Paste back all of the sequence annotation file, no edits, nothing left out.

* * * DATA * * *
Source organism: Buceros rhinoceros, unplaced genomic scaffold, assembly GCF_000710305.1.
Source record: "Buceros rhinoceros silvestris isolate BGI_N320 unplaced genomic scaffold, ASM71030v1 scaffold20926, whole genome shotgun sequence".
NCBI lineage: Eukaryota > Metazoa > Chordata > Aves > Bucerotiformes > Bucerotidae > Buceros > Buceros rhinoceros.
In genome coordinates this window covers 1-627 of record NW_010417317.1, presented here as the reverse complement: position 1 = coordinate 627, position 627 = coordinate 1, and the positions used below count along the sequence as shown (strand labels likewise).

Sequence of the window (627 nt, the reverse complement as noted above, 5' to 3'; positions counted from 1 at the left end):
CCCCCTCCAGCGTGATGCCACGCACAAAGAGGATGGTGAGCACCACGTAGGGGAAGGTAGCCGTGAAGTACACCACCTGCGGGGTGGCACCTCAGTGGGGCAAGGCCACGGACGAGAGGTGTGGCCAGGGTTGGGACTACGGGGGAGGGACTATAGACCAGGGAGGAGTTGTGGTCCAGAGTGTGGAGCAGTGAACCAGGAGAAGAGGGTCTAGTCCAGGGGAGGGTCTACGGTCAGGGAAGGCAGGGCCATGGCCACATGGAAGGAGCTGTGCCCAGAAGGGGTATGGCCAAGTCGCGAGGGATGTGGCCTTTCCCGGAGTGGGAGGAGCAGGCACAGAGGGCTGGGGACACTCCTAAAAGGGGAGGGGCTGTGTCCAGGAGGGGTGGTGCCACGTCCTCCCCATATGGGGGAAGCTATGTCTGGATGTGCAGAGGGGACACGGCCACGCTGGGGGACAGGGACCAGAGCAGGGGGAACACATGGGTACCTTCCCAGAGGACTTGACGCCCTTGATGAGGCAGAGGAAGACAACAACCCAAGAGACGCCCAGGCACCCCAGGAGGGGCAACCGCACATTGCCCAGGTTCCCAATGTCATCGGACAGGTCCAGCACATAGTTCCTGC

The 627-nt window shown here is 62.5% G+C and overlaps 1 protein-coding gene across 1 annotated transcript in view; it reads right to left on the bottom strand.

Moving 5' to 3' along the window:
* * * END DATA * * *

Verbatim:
Source organism: Buceros rhinoceros, unplaced genomic scaffold, assembly GCF_000710305.1.
Source record: "Buceros rhinoceros silvestris isolate BGI_N320 unplaced genomic scaffold, ASM71030v1 scaffold20926, whole genome shotgun sequence".
NCBI lineage: Eukaryota > Metazoa > Chordata > Aves > Bucerotiformes > Bucerotidae > Buceros > Buceros rhinoceros.
In genome coordinates this window covers 1-627 of record NW_010417317.1, presented here as the reverse complement: position 1 = coordinate 627, position 627 = coordinate 1, and the positions used below count along the sequence as shown (strand labels likewise).

Sequence of the window (627 nt, the reverse complement as noted above, 5' to 3'; positions counted from 1 at the left end):
CCCCCTCCAGCGTGATGCCACGCACAAAGAGGATGGTGAGCACCACGTAGGGGAAGGTAGCCGTGAAGTACACCACCTGCGGGGTGGCACCTCAGTGGGGCAAGGCCACGGACGAGAGGTGTGGCCAGGGTTGGGACTACGGGGGAGGGACTATAGACCAGGGAGGAGTTGTGGTCCAGAGTGTGGAGCAGTGAACCAGGAGAAGAGGGTCTAGTCCAGGGGAGGGTCTACGGTCAGGGAAGGCAGGGCCATGGCCACATGGAAGGAGCTGTGCCCAGAAGGGGTATGGCCAAGTCGCGAGGGATGTGGCCTTTCCCGGAGTGGGAGGAGCAGGCACAGAGGGCTGGGGACACTCCTAAAAGGGGAGGGGCTGTGTCCAGGAGGGGTGGTGCCACGTCCTCCCCATATGGGGGAAGCTATGTCTGGATGTGCAGAGGGGACACGGCCACGCTGGGGGACAGGGACCAGAGCAGGGGGAACACATGGGTACCTTCCCAGAGGACTTGACGCCCTTGATGAGGCAGAGGAAGACAACAACCCAAGAGACGCCCAGGCACCCCAGGAGGGGCAACCGCACATTGCCCAGGTTCCCAATGTCATCGGACAGGTCCAGCACATAGTTCCTGC

The 627-nt window shown here is 62.5% G+C and overlaps 1 protein-coding gene across 1 annotated transcript in view; it reads right to left on the bottom strand.

Moving 5' to 3' along the window: